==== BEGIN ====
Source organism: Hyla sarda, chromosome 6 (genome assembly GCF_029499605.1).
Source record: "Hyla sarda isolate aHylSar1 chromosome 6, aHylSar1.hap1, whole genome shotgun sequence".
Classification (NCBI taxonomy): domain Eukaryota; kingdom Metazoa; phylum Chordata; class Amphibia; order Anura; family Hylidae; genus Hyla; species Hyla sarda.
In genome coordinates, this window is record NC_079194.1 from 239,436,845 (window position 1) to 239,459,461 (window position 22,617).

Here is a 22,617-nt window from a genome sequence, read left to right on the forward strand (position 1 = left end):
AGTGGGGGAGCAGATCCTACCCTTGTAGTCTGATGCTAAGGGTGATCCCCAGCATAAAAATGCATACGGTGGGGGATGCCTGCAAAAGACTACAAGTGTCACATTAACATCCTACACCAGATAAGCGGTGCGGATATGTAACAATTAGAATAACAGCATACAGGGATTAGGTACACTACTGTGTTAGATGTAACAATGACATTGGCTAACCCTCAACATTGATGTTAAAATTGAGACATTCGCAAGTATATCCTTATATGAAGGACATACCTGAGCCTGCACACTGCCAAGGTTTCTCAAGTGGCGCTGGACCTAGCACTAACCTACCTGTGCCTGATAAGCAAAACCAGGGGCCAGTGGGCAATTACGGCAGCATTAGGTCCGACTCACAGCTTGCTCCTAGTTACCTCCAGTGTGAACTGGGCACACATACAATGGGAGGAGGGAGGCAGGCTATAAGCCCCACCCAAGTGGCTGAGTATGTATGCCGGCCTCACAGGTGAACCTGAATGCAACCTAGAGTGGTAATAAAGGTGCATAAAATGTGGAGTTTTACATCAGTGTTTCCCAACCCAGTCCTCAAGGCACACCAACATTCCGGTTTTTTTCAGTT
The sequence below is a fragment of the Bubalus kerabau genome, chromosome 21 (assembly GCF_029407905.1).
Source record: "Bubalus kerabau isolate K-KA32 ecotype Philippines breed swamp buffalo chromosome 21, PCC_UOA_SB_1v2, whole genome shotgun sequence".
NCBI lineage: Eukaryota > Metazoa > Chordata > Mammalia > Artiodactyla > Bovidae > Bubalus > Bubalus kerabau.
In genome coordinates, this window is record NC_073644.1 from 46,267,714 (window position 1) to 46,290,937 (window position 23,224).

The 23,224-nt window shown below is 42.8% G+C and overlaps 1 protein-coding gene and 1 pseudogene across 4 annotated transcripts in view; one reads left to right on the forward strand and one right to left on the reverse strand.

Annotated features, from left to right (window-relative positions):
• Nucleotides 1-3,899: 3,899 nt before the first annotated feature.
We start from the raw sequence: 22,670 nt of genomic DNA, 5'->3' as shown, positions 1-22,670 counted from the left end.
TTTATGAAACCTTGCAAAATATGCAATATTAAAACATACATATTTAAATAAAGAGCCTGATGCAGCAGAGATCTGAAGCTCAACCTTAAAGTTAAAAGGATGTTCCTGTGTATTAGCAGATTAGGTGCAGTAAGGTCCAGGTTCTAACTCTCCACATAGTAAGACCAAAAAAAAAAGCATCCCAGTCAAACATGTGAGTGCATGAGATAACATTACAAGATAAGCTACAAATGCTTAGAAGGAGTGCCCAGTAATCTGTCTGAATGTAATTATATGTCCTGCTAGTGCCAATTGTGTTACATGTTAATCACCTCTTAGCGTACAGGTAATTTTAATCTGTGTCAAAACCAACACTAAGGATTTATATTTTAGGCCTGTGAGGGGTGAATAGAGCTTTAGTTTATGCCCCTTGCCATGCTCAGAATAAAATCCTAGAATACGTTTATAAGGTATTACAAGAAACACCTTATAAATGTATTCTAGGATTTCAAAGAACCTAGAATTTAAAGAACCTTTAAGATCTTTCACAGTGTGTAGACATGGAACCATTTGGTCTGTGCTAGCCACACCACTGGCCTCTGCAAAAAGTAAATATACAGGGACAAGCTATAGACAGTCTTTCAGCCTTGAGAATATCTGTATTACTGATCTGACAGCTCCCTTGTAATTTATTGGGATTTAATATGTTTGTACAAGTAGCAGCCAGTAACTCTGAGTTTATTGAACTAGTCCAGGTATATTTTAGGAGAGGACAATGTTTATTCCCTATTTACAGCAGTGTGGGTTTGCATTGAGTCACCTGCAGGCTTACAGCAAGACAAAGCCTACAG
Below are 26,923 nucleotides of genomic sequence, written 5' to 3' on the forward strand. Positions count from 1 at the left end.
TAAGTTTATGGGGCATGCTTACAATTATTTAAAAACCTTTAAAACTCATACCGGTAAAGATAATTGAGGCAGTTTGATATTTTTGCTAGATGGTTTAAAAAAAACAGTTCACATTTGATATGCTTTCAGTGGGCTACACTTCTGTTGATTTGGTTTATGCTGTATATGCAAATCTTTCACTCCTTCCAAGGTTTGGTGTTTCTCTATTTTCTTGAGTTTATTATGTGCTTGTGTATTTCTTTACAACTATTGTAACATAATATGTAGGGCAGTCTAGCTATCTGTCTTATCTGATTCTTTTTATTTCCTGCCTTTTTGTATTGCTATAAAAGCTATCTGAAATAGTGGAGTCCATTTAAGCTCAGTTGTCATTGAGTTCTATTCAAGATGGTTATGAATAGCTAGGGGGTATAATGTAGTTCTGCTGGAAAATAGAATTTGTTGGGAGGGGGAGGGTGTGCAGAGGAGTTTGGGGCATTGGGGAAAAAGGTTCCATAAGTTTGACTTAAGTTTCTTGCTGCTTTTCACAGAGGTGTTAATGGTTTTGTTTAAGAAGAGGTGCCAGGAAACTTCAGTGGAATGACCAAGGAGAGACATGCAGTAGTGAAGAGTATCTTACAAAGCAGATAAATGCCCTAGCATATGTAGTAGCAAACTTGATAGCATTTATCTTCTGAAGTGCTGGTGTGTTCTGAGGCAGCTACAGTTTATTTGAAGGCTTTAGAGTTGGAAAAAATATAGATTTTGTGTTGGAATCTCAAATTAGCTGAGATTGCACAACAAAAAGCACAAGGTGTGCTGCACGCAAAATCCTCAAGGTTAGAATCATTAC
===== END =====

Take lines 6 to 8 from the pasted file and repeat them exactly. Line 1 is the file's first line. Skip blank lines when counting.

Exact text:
AGTGGGGGAGCAGATCCTACCCTTGTAGTCTGATGCTAAGGGTGATCCCCAGCATAAAAATGCATACGGTGGGGGATGCCTGCAAAAGACTACAAGTGTCACATTAACATCCTACACCAGATAAGCGGTGCGGATATGTAACAATTAGAATAACAGCATACAGGGATTAGGTACACTACTGTGTTAGATGTAACAATGACATTGGCTAACCCTCAACATTGATGTTAAAATTGAGACATTCGCAAGTATATCCTTATATGAAGGACATACCTGAGCCTGCACACTGCCAAGGTTTCTCAAGTGGCGCTGGACCTAGCACTAACCTACCTGTGCCTGATAAGCAAAACCAGGGGCCAGTGGGCAATTACGGCAGCATTAGGTCCGACTCACAGCTTGCTCCTAGTTACCTCCAGTGTGAACTGGGCACACATACAATGGGAGGAGGGAGGCAGGCTATAAGCCCCACCCAAGTGGCTGAGTATGTATGCCGGCCTCACAGGTGAACCTGAATGCAACCTAGAGTGGTAATAAAGGTGCATAAAATGTGGAGTTTTACATCAGTGTTTCCCAACCCAGTCCTCAAGGCACACCAACATTCCGGTTTTTTTCAGTT
The sequence below is a fragment of the Bubalus kerabau genome, chromosome 21 (assembly GCF_029407905.1).
Source record: "Bubalus kerabau isolate K-KA32 ecotype Philippines breed swamp buffalo chromosome 21, PCC_UOA_SB_1v2, whole genome shotgun sequence".